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What’s happening at Kīlauea Volcano’s summit?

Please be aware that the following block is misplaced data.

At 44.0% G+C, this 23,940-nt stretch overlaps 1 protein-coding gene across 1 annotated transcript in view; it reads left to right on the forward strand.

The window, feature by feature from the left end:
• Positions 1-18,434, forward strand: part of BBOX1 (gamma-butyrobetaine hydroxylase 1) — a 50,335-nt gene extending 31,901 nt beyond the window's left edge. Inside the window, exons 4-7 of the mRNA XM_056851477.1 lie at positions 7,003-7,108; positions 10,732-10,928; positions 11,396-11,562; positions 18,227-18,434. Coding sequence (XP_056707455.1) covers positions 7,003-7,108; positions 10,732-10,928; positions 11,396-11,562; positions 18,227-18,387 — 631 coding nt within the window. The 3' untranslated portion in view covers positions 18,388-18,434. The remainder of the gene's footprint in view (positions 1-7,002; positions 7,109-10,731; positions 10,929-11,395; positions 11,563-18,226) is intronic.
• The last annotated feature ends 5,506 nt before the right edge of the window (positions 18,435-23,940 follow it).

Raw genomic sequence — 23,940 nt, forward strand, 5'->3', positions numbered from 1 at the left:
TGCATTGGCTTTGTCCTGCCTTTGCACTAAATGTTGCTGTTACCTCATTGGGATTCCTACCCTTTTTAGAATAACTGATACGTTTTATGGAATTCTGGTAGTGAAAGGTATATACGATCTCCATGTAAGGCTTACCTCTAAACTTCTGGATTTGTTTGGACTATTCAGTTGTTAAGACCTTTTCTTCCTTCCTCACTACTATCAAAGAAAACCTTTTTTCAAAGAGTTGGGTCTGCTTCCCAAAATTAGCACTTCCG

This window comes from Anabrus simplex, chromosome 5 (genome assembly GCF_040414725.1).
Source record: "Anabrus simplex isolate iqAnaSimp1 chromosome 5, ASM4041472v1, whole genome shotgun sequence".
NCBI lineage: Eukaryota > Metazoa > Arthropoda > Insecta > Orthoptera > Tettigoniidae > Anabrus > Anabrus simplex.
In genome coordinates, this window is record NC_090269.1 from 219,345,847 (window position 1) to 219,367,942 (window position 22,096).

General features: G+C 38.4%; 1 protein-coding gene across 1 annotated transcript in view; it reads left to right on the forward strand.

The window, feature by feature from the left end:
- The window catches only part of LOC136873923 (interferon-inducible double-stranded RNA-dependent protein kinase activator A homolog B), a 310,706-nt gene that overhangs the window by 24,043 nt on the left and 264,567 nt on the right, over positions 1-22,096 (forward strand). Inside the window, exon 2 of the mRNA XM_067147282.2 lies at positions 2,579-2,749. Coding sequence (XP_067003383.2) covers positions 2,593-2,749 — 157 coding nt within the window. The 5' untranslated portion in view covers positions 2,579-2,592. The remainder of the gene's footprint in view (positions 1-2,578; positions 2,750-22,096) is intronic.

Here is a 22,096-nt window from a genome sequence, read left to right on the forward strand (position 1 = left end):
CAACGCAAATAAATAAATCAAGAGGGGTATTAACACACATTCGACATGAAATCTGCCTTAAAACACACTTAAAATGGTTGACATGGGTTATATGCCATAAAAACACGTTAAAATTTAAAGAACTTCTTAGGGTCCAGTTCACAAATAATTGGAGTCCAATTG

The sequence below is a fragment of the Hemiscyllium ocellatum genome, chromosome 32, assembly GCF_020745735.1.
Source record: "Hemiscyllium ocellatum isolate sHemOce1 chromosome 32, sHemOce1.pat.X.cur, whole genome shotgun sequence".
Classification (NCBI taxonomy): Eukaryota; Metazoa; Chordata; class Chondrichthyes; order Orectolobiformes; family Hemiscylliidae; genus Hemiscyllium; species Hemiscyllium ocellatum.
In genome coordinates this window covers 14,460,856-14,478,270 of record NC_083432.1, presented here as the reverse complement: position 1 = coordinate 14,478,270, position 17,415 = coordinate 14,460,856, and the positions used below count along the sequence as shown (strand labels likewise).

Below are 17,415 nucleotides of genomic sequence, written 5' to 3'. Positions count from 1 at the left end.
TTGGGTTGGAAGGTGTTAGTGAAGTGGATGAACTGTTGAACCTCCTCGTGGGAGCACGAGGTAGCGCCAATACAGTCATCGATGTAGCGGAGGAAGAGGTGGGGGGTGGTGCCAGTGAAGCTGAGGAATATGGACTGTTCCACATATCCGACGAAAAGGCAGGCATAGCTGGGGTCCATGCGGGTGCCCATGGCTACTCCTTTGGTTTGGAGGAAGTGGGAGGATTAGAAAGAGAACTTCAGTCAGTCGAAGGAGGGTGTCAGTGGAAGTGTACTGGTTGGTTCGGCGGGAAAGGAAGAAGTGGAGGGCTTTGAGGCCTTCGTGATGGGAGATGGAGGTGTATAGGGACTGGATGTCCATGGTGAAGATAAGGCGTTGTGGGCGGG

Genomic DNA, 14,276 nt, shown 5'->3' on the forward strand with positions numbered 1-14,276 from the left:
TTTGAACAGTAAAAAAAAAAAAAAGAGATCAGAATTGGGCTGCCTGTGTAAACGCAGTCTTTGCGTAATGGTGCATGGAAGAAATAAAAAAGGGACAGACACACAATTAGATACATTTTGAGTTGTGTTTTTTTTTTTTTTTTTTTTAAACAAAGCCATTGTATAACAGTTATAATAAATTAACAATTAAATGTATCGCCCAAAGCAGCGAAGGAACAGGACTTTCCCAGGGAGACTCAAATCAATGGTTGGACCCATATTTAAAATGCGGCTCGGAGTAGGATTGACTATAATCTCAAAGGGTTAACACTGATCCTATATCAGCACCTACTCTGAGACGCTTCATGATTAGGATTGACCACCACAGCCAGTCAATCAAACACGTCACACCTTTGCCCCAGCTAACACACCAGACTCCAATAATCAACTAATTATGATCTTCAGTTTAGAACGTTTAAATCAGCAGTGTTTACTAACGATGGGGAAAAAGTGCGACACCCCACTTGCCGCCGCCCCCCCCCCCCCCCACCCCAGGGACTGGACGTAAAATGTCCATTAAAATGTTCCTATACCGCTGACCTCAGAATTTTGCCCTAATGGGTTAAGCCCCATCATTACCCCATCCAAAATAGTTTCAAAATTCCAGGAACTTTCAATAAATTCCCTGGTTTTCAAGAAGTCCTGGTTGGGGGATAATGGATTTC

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Kīlauea Volcano's summit has been in an eruptive pause since the 2018 events ended over a year ago. Nevertheless, it remains a dynamic place. Ongoing inflation and seismicity indicate that the summit magma chamber is gradually recharging. A water lake, unprecedented in the written historical record, appeared at the bottom of Halema‘uma‘u in late July 2019 and has steadily risen. What are the potential hazards at Kīlauea’s summit? Could explosive activity return? What is known about the water lake? How is it monitored? USGS Hawaiian Volcano Observatory geologists Matt Patrick and Tricia Nadeau answer these questions and more in this Volcano Awareness Month talk presented on January 14, 2020. Volcano Awareness Month is spearheaded by the USGS–Hawaiian Volcano Observatory, in cooperation with Hawai‘i Volcanoes National Park, and provides informative and engaging public programs about the science and hazards of Hawaiian volcanoes. Photo caption: Crater lake within Halema‘uma‘u at the summit of Kīlauea Volcano as it appeared on October 19, 2019. USGS photo by M. Patrick.




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